UK tech sector appears to be thriving despite economic concerns | business news

The economic drumbeat becomes more worrisome every day.

However, based on evidence released this morning, there is at least one sector in the UK economy that appears to be thriving.

Figures from Dealroom, the data provider specializing in emerging and growing companies, revealed that the UK tech sector raised £12.4bn in venture capital funding during the first five months of the year.

That was more than the £12bn raised in the entire pandemic-affected year of 2020 and meant that, globally, the UK was second only to the US in terms of the amount of seed investment. collected.

Some £9bn was raised in the first three months of the year, up from £6.3bn in the same quarter last year, making it the largest sum raised in a quarter since Dealroom began collecting data. data at the beginning of the century.

The figures, published coinciding with the start of london tech weekhighlights the pre-eminence of the United Kingdom as the main destination in Europe for investment in technology.

During the quarter, when more than 950 tech startups and scale-ups raised money, the UK didn’t just put fast-growing economies like China and India in the shadows to this extent.

UK tech start-ups and scale-ups raised more than twice as much as their peers in France, despite Emmanuel Macron’s efforts to attract investment to the French tech sector.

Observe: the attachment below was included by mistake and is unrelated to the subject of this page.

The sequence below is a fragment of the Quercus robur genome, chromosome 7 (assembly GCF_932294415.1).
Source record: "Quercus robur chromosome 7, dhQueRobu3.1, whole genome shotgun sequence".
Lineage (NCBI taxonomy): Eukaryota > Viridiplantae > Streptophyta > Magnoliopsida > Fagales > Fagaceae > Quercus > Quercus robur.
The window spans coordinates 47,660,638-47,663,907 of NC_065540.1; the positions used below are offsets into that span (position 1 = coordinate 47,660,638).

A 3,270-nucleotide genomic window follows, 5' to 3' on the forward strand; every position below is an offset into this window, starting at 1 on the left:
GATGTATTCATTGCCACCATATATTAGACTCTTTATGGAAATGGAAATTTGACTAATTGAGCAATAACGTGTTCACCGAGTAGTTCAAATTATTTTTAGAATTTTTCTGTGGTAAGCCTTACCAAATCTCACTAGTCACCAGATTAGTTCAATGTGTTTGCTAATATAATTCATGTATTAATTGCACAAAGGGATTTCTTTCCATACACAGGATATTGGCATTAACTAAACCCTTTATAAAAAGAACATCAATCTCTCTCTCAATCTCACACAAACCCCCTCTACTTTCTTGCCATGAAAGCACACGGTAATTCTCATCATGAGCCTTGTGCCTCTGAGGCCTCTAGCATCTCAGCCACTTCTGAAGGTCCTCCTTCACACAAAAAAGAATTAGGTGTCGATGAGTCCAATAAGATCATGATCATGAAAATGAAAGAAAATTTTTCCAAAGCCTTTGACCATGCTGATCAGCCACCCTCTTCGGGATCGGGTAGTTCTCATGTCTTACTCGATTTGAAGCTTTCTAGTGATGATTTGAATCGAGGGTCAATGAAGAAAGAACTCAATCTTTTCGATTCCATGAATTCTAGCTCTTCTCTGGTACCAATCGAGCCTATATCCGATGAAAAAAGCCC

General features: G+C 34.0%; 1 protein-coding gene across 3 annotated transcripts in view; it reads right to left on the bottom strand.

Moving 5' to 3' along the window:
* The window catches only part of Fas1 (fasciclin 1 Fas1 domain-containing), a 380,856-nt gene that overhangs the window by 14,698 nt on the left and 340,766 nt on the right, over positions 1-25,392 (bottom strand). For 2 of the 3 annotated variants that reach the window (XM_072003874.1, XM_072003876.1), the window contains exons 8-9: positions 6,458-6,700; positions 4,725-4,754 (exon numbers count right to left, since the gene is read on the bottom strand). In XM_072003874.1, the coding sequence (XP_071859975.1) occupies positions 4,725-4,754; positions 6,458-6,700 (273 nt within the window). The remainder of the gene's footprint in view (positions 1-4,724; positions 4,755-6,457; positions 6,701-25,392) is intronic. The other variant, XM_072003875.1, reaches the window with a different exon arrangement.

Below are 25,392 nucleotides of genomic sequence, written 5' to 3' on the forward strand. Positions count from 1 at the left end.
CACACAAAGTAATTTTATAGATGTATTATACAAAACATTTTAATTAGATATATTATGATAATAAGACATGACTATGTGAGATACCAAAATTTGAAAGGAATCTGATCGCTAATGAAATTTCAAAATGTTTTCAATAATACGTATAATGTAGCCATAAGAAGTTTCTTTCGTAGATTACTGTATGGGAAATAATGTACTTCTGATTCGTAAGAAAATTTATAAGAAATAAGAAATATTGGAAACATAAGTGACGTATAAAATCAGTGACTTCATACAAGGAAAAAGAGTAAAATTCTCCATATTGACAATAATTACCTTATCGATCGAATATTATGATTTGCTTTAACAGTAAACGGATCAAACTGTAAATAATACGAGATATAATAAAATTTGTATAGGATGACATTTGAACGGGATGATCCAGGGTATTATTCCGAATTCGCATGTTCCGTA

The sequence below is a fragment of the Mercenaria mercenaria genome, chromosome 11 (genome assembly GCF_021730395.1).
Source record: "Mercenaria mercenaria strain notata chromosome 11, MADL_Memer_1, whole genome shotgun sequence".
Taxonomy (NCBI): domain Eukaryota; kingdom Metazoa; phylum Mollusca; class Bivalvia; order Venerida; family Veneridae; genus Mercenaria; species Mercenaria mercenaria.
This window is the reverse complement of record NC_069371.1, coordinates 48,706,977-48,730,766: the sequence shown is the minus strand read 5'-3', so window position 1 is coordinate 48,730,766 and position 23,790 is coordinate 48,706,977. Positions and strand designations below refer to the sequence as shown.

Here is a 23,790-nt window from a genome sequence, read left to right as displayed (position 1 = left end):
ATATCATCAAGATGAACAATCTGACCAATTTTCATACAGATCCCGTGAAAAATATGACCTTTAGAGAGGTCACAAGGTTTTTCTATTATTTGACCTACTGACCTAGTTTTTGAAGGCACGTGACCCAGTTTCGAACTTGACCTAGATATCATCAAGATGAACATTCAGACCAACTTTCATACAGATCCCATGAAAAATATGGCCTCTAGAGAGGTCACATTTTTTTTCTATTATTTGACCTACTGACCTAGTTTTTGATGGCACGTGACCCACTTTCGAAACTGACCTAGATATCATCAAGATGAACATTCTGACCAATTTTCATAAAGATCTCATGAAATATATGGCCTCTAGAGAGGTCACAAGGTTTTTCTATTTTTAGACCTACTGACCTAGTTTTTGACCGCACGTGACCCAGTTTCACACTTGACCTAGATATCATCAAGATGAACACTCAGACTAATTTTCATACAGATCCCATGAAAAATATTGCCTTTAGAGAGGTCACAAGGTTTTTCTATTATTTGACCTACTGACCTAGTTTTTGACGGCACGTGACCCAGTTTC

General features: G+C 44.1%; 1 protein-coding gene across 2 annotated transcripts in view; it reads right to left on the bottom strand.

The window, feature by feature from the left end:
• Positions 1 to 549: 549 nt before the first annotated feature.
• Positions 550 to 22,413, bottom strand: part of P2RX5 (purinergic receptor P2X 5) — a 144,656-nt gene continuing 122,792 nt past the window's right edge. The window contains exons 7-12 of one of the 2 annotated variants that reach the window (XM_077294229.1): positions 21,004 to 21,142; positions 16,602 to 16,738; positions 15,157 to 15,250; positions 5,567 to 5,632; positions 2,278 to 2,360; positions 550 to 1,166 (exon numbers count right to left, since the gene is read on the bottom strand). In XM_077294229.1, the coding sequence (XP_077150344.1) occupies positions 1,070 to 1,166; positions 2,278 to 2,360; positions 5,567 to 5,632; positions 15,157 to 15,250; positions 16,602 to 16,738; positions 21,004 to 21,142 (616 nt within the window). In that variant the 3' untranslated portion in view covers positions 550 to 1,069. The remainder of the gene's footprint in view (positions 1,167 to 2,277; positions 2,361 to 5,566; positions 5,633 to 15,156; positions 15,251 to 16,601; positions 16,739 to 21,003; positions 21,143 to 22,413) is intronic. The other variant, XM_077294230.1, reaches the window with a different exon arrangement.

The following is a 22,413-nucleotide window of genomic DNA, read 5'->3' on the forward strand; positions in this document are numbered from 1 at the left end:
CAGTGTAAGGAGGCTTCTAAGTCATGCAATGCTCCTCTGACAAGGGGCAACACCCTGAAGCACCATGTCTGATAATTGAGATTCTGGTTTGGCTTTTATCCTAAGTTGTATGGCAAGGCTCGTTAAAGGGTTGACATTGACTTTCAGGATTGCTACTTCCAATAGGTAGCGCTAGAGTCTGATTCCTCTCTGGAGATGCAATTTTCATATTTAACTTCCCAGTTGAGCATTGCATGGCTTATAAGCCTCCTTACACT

Macron even highlighted, during his presidential election campaign, that France had already reached its goal of having 25 unicorns (start-ups valued at $1 billion or more) by 2025.

The figures also reveal something very interesting about the composition of UK tech startups. It is commonly assumed that most of the venture capital funding flows to London-based tech companies, and in fact these startups in the capital attracted around £8.6bn of the total, but other British cities are also participating.

Both Bristol and Oxford featured in the top 20 European tech hubs list for investment raised this year, while in a separate list of Europe’s top 20 ‘futurecorn’ hubs (a futurecorn is a company that is considered capable of become a unicorn) published today. , three UK destinations (Cambridge, Abingdon and Oxford) made the list.

Dealroom said this influx of capital meant the UK is now home to 122 unicorns, with more than 20 cities and towns hosting at least one unicorn, along with 248 futurecorns. He said that more than a third of the fastest growing next-generation technology companies in Europe were now based in the UK.

Will economic concerns affect investment in technology?

The figures run counter to concerns about a slowdown in technology investment and a collapse in the value of some of the biggest US tech heavyweights by 25% each and Metaplatforms, the new name of Facebook, 48% less.

Yoram Wijngaarde, Founder and CEO of Dealroom, said: “Despite broader global challenges that have led to a slowdown in public markets, private technology investment in the UK continues to grow.